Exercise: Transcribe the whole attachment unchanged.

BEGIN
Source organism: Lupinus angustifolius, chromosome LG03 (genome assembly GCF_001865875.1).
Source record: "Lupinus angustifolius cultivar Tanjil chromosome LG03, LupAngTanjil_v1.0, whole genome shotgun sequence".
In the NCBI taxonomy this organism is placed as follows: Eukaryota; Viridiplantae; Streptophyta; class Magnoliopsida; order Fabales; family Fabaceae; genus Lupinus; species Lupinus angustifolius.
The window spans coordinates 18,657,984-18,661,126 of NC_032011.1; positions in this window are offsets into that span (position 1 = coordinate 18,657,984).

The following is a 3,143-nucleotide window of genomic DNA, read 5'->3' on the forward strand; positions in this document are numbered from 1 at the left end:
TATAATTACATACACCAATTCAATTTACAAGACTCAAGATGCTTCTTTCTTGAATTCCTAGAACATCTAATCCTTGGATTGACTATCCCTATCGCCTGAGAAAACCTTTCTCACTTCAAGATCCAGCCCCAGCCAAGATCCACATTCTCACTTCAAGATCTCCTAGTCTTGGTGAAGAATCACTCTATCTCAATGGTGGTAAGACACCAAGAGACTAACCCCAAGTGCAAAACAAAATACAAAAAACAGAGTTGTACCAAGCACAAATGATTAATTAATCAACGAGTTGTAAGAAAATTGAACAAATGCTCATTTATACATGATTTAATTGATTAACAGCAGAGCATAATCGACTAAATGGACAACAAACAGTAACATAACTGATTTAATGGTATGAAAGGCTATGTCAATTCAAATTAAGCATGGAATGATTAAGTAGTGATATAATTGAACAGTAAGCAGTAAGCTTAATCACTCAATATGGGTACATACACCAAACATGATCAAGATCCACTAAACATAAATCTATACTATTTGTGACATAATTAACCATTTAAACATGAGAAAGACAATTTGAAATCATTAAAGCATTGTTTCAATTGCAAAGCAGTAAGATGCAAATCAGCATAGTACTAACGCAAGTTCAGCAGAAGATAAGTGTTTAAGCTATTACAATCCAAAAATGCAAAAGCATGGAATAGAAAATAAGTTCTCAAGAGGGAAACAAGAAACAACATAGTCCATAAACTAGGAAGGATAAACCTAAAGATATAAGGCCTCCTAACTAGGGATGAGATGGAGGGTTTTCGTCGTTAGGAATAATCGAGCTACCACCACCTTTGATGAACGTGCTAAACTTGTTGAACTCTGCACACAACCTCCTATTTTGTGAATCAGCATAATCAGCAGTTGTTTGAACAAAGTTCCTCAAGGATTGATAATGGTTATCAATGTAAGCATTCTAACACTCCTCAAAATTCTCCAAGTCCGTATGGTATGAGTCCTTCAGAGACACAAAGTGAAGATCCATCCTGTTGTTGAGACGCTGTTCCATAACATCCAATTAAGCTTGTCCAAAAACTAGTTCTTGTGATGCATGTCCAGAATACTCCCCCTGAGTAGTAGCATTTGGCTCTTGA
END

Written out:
Source organism: Lupinus angustifolius, chromosome LG03 (genome assembly GCF_001865875.1).
Source record: "Lupinus angustifolius cultivar Tanjil chromosome LG03, LupAngTanjil_v1.0, whole genome shotgun sequence".
In the NCBI taxonomy this organism is placed as follows: Eukaryota; Viridiplantae; Streptophyta; class Magnoliopsida; order Fabales; family Fabaceae; genus Lupinus; species Lupinus angustifolius.
The window spans coordinates 18,657,984-18,661,126 of NC_032011.1; positions in this window are offsets into that span (position 1 = coordinate 18,657,984).

The following is a 3,143-nucleotide window of genomic DNA, read 5'->3' on the forward strand; positions in this document are numbered from 1 at the left end:
TATAATTACATACACCAATTCAATTTACAAGACTCAAGATGCTTCTTTCTTGAATTCCTAGAACATCTAATCCTTGGATTGACTATCCCTATCGCCTGAGAAAACCTTTCTCACTTCAAGATCCAGCCCCAGCCAAGATCCACATTCTCACTTCAAGATCTCCTAGTCTTGGTGAAGAATCACTCTATCTCAATGGTGGTAAGACACCAAGAGACTAACCCCAAGTGCAAAACAAAATACAAAAAACAGAGTTGTACCAAGCACAAATGATTAATTAATCAACGAGTTGTAAGAAAATTGAACAAATGCTCATTTATACATGATTTAATTGATTAACAGCAGAGCATAATCGACTAAATGGACAACAAACAGTAACATAACTGATTTAATGGTATGAAAGGCTATGTCAATTCAAATTAAGCATGGAATGATTAAGTAGTGATATAATTGAACAGTAAGCAGTAAGCTTAATCACTCAATATGGGTACATACACCAAACATGATCAAGATCCACTAAACATAAATCTATACTATTTGTGACATAATTAACCATTTAAACATGAGAAAGACAATTTGAAATCATTAAAGCATTGTTTCAATTGCAAAGCAGTAAGATGCAAATCAGCATAGTACTAACGCAAGTTCAGCAGAAGATAAGTGTTTAAGCTATTACAATCCAAAAATGCAAAAGCATGGAATAGAAAATAAGTTCTCAAGAGGGAAACAAGAAACAACATAGTCCATAAACTAGGAAGGATAAACCTAAAGATATAAGGCCTCCTAACTAGGGATGAGATGGAGGGTTTTCGTCGTTAGGAATAATCGAGCTACCACCACCTTTGATGAACGTGCTAAACTTGTTGAACTCTGCACACAACCTCCTATTTTGTGAATCAGCATAATCAGCAGTTGTTTGAACAAAGTTCCTCAAGGATTGATAATGGTTATCAATGTAAGCATTCTAACACTCCTCAAAATTCTCCAAGTCCGTATGGTATGAGTCCTTCAGAGACACAAAGTGAAGATCCATCCTGTTGTTGAGACGCTGTTCCATAACATCCAATTAAGCTTGTCCAAAAACTAGTTCTTGTGATGCATGTCCAGAATACTCCCCCTGAGTAGTAGCATTTGGCTCTTGA